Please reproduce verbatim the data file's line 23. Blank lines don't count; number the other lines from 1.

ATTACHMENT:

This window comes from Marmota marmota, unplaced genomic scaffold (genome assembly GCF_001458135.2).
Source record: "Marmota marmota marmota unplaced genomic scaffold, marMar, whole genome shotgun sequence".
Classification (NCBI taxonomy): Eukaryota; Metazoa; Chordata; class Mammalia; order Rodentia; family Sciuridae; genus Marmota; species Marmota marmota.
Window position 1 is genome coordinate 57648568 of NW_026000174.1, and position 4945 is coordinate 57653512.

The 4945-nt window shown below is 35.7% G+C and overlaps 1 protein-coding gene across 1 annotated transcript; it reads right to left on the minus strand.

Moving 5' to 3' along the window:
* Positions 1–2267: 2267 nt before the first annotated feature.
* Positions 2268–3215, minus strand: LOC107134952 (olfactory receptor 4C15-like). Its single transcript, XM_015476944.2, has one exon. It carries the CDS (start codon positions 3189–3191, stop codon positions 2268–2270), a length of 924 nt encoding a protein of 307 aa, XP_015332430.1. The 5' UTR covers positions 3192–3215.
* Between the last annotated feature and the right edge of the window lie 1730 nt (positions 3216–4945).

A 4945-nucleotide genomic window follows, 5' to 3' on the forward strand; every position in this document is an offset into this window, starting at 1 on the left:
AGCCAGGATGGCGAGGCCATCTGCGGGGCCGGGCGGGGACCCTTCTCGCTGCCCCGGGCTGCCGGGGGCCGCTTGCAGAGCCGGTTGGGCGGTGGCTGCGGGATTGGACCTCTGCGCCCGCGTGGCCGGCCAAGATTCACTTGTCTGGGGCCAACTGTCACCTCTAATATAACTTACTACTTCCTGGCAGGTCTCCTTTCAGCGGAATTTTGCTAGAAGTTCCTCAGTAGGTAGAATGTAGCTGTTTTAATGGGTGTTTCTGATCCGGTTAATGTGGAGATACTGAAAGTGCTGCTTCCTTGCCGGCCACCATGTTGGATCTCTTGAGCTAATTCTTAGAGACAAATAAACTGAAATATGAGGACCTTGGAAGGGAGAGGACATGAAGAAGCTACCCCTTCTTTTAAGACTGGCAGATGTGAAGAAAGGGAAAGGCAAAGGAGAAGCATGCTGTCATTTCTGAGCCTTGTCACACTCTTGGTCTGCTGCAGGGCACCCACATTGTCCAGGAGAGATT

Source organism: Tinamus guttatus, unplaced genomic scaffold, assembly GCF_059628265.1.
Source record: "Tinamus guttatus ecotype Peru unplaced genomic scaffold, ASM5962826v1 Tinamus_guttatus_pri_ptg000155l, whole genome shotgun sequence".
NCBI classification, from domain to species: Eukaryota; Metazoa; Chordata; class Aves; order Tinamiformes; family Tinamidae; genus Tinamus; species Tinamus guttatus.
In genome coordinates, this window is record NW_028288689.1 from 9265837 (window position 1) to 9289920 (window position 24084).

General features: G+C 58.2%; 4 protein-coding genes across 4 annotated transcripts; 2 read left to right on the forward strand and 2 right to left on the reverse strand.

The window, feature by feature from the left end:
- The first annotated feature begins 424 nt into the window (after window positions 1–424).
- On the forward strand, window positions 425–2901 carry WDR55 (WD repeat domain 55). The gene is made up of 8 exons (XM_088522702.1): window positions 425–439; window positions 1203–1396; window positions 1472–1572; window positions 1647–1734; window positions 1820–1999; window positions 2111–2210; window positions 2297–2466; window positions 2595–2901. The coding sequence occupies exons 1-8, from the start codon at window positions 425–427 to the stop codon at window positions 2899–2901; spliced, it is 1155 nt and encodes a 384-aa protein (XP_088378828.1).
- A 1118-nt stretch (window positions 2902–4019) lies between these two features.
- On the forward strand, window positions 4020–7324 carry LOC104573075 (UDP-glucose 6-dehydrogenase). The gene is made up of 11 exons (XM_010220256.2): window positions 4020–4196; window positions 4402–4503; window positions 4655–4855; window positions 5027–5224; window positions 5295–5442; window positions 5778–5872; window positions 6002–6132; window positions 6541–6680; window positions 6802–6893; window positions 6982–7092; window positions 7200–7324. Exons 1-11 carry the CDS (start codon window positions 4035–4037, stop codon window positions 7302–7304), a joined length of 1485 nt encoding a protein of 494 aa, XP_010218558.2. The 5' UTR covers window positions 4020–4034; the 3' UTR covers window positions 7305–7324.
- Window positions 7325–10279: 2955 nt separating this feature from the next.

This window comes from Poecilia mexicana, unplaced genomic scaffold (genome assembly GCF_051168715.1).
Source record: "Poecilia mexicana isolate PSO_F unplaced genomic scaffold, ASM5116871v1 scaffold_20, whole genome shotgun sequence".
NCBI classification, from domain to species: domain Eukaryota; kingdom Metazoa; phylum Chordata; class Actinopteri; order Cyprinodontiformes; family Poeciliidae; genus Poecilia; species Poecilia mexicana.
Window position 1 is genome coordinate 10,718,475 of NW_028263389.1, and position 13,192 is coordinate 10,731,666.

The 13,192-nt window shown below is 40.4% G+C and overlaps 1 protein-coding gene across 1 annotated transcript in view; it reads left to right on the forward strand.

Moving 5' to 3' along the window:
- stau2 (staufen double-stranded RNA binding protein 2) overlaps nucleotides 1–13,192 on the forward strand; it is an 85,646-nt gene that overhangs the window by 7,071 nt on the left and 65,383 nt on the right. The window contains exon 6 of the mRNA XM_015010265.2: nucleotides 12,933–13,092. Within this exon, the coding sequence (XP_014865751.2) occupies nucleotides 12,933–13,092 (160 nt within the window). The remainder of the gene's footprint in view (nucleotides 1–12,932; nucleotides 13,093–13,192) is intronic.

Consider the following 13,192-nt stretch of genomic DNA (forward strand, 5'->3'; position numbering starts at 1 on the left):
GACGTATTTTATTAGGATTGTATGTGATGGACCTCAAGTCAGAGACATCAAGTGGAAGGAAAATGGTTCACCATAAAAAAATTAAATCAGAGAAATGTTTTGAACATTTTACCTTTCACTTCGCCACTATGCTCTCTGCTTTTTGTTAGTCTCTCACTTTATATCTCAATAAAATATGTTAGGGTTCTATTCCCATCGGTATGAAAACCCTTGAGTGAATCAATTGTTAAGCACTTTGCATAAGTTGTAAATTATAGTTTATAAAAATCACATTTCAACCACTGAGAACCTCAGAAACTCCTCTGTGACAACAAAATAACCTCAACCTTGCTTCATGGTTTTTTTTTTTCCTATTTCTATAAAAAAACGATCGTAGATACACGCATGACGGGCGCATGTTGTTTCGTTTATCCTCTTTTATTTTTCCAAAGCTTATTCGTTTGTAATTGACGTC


This window comes from Poecilia mexicana, unplaced genomic scaffold (genome assembly GCF_051168715.1).